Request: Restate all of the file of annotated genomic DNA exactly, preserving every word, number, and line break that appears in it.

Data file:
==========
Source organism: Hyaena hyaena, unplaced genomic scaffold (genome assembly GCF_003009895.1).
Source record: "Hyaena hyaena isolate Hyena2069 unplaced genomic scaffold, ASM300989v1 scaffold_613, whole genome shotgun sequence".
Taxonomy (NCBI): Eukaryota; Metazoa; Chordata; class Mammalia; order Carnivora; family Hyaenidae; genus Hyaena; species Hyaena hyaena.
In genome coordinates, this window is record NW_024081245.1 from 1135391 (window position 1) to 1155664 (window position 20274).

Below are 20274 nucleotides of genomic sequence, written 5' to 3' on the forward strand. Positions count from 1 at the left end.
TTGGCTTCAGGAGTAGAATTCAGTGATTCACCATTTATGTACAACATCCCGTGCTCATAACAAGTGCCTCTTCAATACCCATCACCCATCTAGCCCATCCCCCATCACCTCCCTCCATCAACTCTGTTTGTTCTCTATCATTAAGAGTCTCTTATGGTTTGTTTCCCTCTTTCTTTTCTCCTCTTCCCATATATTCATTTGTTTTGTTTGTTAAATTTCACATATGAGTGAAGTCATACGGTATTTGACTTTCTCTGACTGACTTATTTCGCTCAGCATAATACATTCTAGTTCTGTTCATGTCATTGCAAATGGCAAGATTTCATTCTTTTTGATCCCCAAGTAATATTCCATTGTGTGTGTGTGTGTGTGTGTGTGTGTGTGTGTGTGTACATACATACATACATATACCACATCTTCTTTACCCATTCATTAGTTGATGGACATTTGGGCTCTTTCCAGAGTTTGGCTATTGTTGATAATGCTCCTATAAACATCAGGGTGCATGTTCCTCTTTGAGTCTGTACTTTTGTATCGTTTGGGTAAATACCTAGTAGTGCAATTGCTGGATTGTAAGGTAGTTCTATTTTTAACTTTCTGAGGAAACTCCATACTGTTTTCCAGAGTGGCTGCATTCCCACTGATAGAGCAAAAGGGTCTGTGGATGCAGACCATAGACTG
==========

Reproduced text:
Source organism: Hyaena hyaena, unplaced genomic scaffold (genome assembly GCF_003009895.1).
Source record: "Hyaena hyaena isolate Hyena2069 unplaced genomic scaffold, ASM300989v1 scaffold_613, whole genome shotgun sequence".
Taxonomy (NCBI): Eukaryota; Metazoa; Chordata; class Mammalia; order Carnivora; family Hyaenidae; genus Hyaena; species Hyaena hyaena.
In genome coordinates, this window is record NW_024081245.1 from 1135391 (window position 1) to 1155664 (window position 20274).

Below are 20274 nucleotides of genomic sequence, written 5' to 3' on the forward strand. Positions count from 1 at the left end.
TTGGCTTCAGGAGTAGAATTCAGTGATTCACCATTTATGTACAACATCCCGTGCTCATAACAAGTGCCTCTTCAATACCCATCACCCATCTAGCCCATCCCCCATCACCTCCCTCCATCAACTCTGTTTGTTCTCTATCATTAAGAGTCTCTTATGGTTTGTTTCCCTCTTTCTTTTCTCCTCTTCCCATATATTCATTTGTTTTGTTTGTTAAATTTCACATATGAGTGAAGTCATACGGTATTTGACTTTCTCTGACTGACTTATTTCGCTCAGCATAATACATTCTAGTTCTGTTCATGTCATTGCAAATGGCAAGATTTCATTCTTTTTGATCCCCAAGTAATATTCCATTGTGTGTGTGTGTGTGTGTGTGTGTGTGTGTGTGTGTACATACATACATACATATACCACATCTTCTTTACCCATTCATTAGTTGATGGACATTTGGGCTCTTTCCAGAGTTTGGCTATTGTTGATAATGCTCCTATAAACATCAGGGTGCATGTTCCTCTTTGAGTCTGTACTTTTGTATCGTTTGGGTAAATACCTAGTAGTGCAATTGCTGGATTGTAAGGTAGTTCTATTTTTAACTTTCTGAGGAAACTCCATACTGTTTTCCAGAGTGGCTGCATTCCCACTGATAGAGCAAAAGGGTCTGTGGATGCAGACCATAGACTG